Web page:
• Airlines halt flights to Baghdad after gunfire hits plane

    Updated: Tue, Jan 27, 2015

    DUBAI, United Arab Emirates (AP) — Several airlines suspended flights to Baghdad on Tuesday after a passenger plane arriving from the Mideast's busiest airport in Dubai came under fire as it landed in the Iraqi capital. A prolonged disruption in flights could seriously limit travel options for Iraqi travelers and overseas businesspeople, diplomats and aid workers who rely on foreign carriers to deliver them to larger international transit hubs, particularly in the oil-rich Gulf. Iraqi Transportation Minister Bayan Jabr said authorities believe the shooting was unintentional — possibly from someone firing off rounds at a social event such as a wedding or funeral — but they are not ruling out the possibility that it was a

  • Kurds expand offensive after driving IS out of Syrian town

    Updated: Tue, Jan 27, 2015

    BEIRUT (AP) — Kurdish fighters expanded their offensive Tuesday after driving Islamic State militants from the Syrian border town of Kobani the previous day, to retake dozens of surrounding villages still held by the militants, activists and officials said. Pushing IS out of Kobani after a bloody, four-month campaign was a significant boost for both the Kurds and the U.S.-led coalition, though the U.S. Central Central Command tempered Monday's victory by saying it estimated that 90 percent of Kobani was now controlled by Kurdish forces. From Kobani, Kurdish troops took the fight Tuesday to the village of Shiran, southeast of the town, said Mustafa Bali, a Kobani-based activist. Earlier in the day, they captured the nearby v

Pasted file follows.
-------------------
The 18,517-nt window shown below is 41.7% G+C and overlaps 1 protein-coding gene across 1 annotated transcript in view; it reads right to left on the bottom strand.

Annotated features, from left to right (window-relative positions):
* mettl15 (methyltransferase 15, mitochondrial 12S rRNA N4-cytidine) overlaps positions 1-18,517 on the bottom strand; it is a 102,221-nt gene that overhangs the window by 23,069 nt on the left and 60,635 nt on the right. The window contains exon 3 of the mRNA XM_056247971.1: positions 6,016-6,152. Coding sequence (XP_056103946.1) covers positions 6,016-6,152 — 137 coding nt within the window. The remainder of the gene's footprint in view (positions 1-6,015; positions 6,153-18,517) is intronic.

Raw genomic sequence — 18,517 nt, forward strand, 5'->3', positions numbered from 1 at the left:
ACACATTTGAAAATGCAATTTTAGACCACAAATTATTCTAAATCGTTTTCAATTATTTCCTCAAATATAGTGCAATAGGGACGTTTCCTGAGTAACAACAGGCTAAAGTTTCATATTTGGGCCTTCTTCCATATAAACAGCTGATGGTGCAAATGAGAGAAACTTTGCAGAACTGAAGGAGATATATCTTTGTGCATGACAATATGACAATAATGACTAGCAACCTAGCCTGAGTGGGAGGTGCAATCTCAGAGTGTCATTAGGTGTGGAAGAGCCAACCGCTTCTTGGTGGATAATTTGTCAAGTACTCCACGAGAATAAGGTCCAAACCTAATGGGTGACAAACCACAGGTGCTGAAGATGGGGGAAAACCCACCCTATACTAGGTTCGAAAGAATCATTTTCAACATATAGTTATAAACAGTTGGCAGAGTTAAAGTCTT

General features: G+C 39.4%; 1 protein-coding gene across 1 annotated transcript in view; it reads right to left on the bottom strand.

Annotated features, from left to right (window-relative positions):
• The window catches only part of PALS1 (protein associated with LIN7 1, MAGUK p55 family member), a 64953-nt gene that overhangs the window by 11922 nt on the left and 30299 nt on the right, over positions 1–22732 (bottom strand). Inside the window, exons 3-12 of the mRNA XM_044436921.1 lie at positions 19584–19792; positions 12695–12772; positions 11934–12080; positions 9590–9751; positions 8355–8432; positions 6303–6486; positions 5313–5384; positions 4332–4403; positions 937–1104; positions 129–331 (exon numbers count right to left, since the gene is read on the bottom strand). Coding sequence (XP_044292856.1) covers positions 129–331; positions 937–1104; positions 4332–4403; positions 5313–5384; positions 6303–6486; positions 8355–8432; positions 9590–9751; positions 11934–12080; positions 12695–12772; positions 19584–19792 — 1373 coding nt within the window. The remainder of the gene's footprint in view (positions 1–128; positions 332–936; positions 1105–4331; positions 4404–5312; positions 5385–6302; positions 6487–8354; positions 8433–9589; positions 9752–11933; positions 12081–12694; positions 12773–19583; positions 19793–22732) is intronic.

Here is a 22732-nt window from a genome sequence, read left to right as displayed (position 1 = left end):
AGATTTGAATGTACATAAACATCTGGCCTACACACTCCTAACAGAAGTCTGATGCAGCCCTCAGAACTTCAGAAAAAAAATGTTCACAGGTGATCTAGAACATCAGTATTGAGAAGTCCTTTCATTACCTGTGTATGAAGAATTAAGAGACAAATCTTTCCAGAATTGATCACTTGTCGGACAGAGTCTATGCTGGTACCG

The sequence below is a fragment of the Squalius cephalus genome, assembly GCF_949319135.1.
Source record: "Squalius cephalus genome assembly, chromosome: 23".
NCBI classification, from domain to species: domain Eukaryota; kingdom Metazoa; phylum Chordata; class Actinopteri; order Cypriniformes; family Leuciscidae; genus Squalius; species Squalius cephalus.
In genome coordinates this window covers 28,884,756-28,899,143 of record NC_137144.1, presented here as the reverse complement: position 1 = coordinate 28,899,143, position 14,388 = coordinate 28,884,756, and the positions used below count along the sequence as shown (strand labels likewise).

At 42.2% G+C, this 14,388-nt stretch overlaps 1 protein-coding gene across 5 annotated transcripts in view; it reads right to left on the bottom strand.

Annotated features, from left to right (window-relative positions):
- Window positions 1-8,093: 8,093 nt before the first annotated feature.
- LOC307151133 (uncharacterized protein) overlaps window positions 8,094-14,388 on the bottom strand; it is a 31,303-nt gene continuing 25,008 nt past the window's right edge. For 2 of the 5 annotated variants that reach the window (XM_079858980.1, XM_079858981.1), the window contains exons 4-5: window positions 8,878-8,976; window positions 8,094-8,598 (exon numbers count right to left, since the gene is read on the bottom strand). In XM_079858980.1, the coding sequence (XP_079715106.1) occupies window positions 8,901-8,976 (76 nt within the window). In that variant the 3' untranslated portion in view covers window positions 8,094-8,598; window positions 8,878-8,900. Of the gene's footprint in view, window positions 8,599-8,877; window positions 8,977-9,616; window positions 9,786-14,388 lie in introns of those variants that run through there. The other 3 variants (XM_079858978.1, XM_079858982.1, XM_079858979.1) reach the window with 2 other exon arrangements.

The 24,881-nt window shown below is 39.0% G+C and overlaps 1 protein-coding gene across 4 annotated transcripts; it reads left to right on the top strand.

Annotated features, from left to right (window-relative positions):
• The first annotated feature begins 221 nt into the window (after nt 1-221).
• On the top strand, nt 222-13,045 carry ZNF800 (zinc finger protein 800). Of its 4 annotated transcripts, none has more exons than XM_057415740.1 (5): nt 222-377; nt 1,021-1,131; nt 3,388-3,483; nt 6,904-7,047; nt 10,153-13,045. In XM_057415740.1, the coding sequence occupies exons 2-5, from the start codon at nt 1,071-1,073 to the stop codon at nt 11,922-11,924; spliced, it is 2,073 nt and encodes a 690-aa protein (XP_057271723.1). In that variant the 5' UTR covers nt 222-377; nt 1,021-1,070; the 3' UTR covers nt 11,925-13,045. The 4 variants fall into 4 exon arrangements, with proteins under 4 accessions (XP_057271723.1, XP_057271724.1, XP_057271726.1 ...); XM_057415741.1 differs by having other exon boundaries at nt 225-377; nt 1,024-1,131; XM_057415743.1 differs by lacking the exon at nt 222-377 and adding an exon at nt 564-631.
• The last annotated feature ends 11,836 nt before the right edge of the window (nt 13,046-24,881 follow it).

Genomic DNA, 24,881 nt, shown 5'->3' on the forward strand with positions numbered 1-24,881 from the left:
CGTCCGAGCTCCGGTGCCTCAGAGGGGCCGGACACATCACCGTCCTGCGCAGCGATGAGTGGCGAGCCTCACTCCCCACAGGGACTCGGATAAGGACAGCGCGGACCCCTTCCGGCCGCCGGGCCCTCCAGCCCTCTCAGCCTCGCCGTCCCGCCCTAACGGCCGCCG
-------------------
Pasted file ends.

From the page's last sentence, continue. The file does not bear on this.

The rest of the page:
• Japan envoy hopeful about hostage release

    Updated: Tue, Jan 27, 2015

    TOKYO (AP) — Delicate negotiations were underway Tuesday to secure the release of a Japanese hostage and a Jordanian pilot held by Islamic State militants, as Prime Minister Shinzo Abe faced questions over his government's handling of the crisis. A Japanese envoy in the Jordanian capital, Amman, voiced hopes late Monday that both Japanese journalist Kenji Goto and the Jordanian pilot would be able to return home. "I hope we can all firmly work hard and join hands to cooperate between the two countries (Japan and Jordan), in order for us to see the day when the Jordanian pilot and our Japanese national Mr.